Background: This is the third blogpost in a series of conversations with Social Media change agents, thought-leaders, experts and mavens to answer some of the most important questions surrounding the subjects of Social media and Web2.0 ! The emphasis of this discussion series is to address ‘socialmedia’ at a ground level and talk about the real world issues that are being faced by us on both sides of the road: i.e. as actual users and as consultants/agencies in this space.
I am pleased to have with me, Peter Bihr – a freelance consultant from Berlin, Germany. As a freelancer, he consults on online communications for corporate, non-profit and political clients. Peter deploys web strategies based on Social Media, Web 2.0 and blogging. He blogs here and his twitter handle is thewavingcat. I hope you enjoy the conversation as much as I did.
1. Define and differentiate the terms – ‘Social Media’ and ‘Web2.0’ for a business-decision maker who uses the internet to check his email.
Social Media are online media that foster, and live off, user-to-user interaction, and tools and practices that revolve around these kinds of social interactions. All this combined plus the harnessing of collective intelligence is Web 2.0. Examples: Twitter and Facebook are social media in their purest form as they consist mainly of human-to-human interaction – they are all about conversations. As a good example of Web 2.0 you could point to Google (which rates the relevance of a website by how many people link to it and thereby vouch for its quality), or the Amazon recommendation engine that gives better recommendations the more people use it, so it harnesses collective intelligence. Of course there are dozens of other examples, too.
2. For small and medium sized businesses, what are the steps towards a Enterprise 2.0 strategy? How do they start-out and at which stage do tools/technology come in?
First, strategy is more important than tactics. Define your goals first and then see which tools you need, not the other way round.
Second, prepare to change your company and the company culture. Engaging in social media doesn’t just mean another channel to fill with PR output. It rather means opening up to conversations with your stakeholders. Stakeholders are a much larger group than just clients – past, current and future clients, but also staff, fans, critics, journalists and many others, all of which want to talk to you and hear back from you. This influences absolutely everything in your company – every single staff will be a spokesperson for your company. This means some kind of restructuring might be required. Do consider that option. Again, structures, processes and company culture need to change just like the tools you’re using. Allow for both to change and evolve.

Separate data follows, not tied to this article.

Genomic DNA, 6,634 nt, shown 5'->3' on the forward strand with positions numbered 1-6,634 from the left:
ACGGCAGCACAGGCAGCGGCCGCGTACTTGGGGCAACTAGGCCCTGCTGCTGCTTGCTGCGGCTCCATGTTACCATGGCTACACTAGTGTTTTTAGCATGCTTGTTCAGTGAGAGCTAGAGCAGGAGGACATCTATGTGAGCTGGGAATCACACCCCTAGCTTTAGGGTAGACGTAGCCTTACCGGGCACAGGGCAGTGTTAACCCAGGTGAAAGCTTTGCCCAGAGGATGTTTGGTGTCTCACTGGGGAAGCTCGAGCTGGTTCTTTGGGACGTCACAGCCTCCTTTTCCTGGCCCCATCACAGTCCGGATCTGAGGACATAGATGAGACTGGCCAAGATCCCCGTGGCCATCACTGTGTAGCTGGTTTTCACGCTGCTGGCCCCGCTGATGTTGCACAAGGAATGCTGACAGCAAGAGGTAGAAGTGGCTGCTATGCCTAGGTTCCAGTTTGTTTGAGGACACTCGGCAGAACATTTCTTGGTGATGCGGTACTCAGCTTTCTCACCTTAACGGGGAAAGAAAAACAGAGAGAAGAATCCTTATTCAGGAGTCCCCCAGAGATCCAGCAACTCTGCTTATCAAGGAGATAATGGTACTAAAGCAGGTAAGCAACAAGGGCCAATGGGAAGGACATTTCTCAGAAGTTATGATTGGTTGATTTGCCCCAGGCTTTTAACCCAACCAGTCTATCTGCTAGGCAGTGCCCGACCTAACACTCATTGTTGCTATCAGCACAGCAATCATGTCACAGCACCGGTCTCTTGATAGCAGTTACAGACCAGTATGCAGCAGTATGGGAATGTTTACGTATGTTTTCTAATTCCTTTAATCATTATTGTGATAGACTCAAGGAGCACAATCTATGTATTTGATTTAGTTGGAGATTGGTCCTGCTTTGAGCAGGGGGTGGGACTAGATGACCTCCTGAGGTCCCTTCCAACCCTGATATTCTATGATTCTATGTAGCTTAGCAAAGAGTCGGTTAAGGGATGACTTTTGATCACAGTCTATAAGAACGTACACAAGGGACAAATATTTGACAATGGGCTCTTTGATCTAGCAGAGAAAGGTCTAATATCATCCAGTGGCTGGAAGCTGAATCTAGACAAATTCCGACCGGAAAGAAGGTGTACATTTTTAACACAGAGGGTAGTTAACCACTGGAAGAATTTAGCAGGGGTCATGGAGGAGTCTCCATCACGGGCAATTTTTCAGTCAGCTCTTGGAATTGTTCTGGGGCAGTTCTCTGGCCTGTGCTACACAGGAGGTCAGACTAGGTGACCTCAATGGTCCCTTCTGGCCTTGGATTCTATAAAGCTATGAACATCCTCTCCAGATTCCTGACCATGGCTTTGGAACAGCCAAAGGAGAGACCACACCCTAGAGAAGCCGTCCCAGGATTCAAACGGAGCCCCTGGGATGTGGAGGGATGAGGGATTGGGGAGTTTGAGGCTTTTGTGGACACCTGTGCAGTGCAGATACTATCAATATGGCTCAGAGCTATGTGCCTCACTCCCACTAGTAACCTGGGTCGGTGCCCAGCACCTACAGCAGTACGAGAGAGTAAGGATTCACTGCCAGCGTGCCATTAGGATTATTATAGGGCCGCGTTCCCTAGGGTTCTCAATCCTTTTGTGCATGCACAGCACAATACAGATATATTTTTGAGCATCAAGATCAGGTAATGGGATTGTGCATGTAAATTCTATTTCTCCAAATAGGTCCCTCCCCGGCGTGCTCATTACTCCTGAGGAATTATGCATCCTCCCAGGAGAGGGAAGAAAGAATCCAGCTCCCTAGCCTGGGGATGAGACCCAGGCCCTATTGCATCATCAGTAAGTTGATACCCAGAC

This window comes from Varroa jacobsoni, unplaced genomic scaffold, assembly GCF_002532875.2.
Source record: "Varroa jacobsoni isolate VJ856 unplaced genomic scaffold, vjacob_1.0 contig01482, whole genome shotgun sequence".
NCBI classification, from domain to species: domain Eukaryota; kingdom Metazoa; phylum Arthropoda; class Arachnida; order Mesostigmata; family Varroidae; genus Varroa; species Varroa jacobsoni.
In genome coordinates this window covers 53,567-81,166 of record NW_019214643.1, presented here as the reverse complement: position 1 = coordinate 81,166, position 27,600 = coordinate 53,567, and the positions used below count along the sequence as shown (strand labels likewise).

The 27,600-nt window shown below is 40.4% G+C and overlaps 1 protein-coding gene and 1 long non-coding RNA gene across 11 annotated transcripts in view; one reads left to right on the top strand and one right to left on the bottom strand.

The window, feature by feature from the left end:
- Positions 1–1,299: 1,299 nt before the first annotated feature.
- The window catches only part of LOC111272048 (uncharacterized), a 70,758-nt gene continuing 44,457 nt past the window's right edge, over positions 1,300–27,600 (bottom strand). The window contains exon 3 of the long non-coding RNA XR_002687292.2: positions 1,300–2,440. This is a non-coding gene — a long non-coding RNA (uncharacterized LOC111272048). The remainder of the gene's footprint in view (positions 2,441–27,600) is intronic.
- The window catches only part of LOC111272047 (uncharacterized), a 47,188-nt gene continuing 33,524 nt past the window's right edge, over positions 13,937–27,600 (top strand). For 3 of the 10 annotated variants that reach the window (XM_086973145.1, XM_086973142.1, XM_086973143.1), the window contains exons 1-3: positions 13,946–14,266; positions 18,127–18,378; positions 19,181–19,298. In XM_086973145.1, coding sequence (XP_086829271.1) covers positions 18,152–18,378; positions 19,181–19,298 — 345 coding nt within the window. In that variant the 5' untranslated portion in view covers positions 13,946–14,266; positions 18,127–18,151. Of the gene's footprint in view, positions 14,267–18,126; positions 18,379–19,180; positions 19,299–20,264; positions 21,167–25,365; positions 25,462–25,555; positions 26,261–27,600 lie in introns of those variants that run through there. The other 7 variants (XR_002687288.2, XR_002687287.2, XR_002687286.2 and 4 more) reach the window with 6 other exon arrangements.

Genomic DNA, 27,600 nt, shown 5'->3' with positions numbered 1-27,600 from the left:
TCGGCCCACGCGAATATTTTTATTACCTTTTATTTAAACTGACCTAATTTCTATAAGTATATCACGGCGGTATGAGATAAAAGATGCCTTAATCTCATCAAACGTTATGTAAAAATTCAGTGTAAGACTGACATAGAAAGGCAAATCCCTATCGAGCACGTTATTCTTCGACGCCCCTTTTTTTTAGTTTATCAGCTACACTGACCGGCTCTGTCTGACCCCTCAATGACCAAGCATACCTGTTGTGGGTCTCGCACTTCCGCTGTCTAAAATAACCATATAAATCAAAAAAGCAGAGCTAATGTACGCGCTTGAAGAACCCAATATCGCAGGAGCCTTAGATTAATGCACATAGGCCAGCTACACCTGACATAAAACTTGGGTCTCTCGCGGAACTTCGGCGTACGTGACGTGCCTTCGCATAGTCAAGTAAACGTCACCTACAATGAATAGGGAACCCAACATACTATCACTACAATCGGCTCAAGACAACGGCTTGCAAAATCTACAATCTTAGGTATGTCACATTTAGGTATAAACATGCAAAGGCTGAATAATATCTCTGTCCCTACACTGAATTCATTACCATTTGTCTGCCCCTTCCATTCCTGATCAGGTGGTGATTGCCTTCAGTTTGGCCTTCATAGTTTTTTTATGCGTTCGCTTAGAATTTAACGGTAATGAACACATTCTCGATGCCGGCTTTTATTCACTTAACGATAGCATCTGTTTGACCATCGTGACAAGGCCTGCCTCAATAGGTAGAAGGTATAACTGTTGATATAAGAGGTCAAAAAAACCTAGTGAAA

Third, fail early and often, and iterate. It’s ok to make mistakes. Learn from them. Learn from your stakeholders. Thank them for criticizing you, they’re trying to help you.
3. It is generally realized that while identification and roll-out of a tool is easy, it is very tough to ensure its healthy usage and sustenance over a longer period. There are many examples of such collaboration tools (like wiki) that are rolled out of sheer excitement but eventually they fade out due to lack of notice. This happens despite the best effort from the group/individuals behind it. How can the internal-evangelists control such scenarios?
1. Don’t overwhelm your colleagues. Give them time, everybody has a different adaption rate. Find the right tools for the right person. Not everybody likes Twitter, and that’s ok. The same person that despises Twitter might be a great blogger or the other way round.
2. Give it time. Just like company culture, a tool need nurturing and maintenance.
3. Assign clear responsibilities. If no one feels in charge, a tool is likely to be deserted at some point.
4. There has been a lot of debate/discussion over the ROI on social media. Today, the marketers are forced to justify all monetary investments. Considering the periodic changes how do you perceive the ROI?
ROI is still hard to measure. Defining clear goals is key!
5. I would blog about it, tweet it, send press-release to the bloggers and do a bunch of other things. – This seems to be a common definition of ‘Social Media Marketing‘ for product launches. Is there a structured/streamlined approach towards utilization of social web for marketing purposes?
Don’t spam. The most valuable connections are those built to bloggers on a long-term basis. Just like building and maintaining relationships to journalists, blogger relations are important. That’s no easy and no cheap task, but good connections to 10 bloggers are much more valuable than a mass mailing to 1000 bloggers you don’t know.
6. Bulk of the online communities fail for variety of reasons – weakness of original idea, lack of involvement by the moderators, belief in build it and they’ll come philosophy, overload of existing communities themselves. With constraints like these how do you foresee the future for online communities? Will we see more such online communities in the future?
Absolutely! Just like we see plenty of successful communities today, there’ll be many in the future. A lot more will fail than succeed, but that’s the same everywhere. Particularly in niches, in the long end of the long tail, there are many communities that haven’t reached their full online potential.
7. External perspective about India’s Social Media Movement?
Sadly I’m not familiar with the social media movement in India. From what my Indian friends tell me and from what friends tell me about the social media scene in India, there’s great energy there, and of course a lot of really smart people. I’m looking forward to seeing more Indian startups and projects pop up.